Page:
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J Surg Res. 2003 Sep;114(1):50-6.

Hospital volume and surgical outcomes for elderly patients with colorectal cancer in the United States.

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Surgical Outcomes Research Team (SORT), Department of Surgery, University of Michigan Medical Center, Ann Arbor, MI 48109-0329, USA.



Recent emphasis has been placed on the quality of surgical care in the United States. As such, patients, providers, and payers are increasingly aware of the outcomes of surgical care as a marker of quality. The objective of this study was to determine the impact of hospital volume on mortality for patients of different age groups to determine whether elderly patients would derive more benefit from selective referral policies.


Data from the Nationwide Inpatient Sample for all patients undergoing surgery for colorectal cancer during 1997 were obtained (N = 20,862). Differences in mortality associated with increasing age and hospital volume quartiles were determined. Risk-adjusted analyses of mortality were performed using multiple logistic regression.


The overall mortality rate was 3.1% for the 842 hospitals included. Patient age breakdown was the following: age <50, 7%; age 50 to 64, 19%; age 65 to 80, 51%; and age >80, 22%. Increasing age was associated with higher mortality rates: age <50, 0.8%; age 51 to 65, 1.3%; age 66 to 80, 2.9%; and >80, 6.9%. Overall, the highest volume hospitals (HVH) (>150/year) had lower mortality than the lowest volume hospitals (LVH) (<55/year) (2.5% vs. 3.7%; P = 0.006). However, the effect of volume on mortality was primarily due to differences in older patients. For patients greater than 65 years old, the mortality rate was 3.1% at HVH and 4.5% at LVH (P = 0.03). For patients greater than 80 years old, the mortality rate was 4.6% at HVH and 7.3% at LVH (P = 0.04). The results were unchanged after adjustment for patient demographics, comorbid disease, site of cancer, and type of resection.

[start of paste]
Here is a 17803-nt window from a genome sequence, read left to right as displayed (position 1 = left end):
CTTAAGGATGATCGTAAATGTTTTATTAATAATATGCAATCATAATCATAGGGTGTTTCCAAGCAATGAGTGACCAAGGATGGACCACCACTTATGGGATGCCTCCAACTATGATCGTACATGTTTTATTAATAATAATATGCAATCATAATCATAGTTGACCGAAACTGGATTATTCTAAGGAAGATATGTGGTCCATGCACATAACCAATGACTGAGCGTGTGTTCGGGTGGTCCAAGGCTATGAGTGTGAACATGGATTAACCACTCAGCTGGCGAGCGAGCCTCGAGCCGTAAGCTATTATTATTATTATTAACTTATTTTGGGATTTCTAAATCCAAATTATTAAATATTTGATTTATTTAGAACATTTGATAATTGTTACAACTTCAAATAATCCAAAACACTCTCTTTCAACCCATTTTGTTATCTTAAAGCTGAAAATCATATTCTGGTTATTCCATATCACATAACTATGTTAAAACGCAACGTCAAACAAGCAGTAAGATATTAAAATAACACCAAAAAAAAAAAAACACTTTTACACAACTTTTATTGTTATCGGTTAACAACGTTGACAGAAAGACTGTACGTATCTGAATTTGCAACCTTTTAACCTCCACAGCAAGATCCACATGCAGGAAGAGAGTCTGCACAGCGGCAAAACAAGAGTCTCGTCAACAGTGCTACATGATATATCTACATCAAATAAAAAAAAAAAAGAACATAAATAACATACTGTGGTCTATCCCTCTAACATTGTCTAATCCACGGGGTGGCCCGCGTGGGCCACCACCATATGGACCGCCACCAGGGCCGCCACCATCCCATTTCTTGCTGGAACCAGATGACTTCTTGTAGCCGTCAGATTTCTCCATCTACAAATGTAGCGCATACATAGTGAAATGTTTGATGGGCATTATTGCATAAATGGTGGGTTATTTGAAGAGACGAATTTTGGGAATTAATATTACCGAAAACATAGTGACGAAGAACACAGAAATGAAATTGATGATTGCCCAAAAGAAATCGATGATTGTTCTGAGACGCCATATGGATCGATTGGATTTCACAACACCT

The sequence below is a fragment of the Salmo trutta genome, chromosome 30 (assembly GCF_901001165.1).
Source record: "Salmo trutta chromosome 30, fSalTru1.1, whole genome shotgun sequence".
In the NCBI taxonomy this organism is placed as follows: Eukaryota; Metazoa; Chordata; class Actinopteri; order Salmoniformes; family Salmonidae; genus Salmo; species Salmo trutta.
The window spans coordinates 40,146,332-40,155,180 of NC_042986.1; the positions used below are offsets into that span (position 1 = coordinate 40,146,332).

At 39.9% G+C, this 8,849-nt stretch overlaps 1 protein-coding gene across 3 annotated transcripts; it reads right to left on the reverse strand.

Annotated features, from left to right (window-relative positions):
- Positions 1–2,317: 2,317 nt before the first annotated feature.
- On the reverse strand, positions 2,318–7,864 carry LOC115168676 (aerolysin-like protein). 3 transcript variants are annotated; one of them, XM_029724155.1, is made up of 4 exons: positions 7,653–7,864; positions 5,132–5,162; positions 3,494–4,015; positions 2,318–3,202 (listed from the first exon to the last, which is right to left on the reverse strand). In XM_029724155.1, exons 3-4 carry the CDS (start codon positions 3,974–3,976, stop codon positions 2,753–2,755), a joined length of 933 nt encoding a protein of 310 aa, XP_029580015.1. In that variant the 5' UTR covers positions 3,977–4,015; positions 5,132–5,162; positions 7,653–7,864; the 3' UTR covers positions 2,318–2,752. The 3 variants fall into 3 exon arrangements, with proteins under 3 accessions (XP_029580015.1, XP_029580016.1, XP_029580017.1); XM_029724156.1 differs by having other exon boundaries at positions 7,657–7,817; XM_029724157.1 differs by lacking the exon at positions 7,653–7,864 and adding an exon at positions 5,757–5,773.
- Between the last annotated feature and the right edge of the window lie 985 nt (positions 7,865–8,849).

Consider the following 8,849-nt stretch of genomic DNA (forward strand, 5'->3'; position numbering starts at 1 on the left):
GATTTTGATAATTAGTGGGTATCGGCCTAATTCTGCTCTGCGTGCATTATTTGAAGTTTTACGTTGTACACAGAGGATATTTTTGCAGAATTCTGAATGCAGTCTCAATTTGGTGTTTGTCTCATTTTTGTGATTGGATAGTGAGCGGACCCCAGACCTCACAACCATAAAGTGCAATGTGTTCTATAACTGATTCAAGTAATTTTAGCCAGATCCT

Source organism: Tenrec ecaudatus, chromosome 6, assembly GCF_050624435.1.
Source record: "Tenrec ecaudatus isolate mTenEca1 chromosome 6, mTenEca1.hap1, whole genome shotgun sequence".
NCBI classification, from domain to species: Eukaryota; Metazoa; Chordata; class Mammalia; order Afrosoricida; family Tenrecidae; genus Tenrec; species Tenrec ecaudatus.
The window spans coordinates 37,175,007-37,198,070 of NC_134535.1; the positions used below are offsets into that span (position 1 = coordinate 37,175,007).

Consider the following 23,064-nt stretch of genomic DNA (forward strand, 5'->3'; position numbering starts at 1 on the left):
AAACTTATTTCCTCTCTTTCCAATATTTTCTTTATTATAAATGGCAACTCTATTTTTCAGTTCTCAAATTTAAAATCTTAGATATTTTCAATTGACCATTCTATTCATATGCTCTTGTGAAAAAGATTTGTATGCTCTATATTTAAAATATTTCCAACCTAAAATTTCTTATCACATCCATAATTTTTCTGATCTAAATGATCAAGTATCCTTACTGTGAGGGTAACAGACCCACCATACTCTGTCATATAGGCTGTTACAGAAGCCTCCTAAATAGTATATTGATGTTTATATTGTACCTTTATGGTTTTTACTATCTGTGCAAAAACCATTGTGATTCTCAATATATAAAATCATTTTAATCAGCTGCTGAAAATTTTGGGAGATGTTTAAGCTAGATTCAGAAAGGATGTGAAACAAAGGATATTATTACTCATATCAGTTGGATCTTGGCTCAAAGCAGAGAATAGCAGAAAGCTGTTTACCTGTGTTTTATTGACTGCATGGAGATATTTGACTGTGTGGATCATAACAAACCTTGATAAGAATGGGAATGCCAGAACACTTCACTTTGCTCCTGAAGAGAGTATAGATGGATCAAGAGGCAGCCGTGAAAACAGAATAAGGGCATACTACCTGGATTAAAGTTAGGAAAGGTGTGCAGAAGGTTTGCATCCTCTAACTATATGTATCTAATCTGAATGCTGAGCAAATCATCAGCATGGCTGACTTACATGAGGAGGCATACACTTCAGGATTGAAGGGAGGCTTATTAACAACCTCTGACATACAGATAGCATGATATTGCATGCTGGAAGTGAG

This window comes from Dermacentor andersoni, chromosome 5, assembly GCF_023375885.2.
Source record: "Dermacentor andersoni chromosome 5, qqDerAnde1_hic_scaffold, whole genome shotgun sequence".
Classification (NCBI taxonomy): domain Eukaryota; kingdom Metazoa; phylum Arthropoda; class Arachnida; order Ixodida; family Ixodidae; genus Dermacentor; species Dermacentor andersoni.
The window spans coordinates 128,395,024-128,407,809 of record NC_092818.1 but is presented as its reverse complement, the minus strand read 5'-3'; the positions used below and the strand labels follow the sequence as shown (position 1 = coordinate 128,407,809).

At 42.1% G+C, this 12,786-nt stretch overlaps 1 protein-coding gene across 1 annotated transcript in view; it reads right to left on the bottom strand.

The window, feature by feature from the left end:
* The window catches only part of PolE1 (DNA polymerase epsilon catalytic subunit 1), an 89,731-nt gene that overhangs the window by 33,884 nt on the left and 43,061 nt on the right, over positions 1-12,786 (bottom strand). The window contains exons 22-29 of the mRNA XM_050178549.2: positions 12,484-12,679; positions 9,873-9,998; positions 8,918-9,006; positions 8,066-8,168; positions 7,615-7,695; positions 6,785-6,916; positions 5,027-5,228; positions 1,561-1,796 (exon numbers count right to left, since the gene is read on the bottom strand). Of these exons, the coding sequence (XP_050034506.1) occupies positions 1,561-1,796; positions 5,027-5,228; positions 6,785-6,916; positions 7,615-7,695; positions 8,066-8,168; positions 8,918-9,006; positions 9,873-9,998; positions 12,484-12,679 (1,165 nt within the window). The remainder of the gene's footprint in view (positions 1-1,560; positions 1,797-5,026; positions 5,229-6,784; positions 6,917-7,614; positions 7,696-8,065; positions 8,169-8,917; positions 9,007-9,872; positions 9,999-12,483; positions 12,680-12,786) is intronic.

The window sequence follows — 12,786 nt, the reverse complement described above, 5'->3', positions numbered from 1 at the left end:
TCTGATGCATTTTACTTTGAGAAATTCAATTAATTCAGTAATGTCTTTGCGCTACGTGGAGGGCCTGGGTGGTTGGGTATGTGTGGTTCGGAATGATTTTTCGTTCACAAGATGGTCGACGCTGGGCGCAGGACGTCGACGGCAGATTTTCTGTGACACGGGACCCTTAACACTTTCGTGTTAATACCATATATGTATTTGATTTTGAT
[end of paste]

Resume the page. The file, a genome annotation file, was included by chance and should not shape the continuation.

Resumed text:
The majority of deaths after surgery for colorectal cancer occur in older patients. Hospitals that perform higher volumes of colorectal resection have lower mortality rates, especially for older patients. In the absence of other information about the quality of surgical care, provider volumes are a useful marker of postoperative outcomes for older patients in need of surgery for colorectal cancer.

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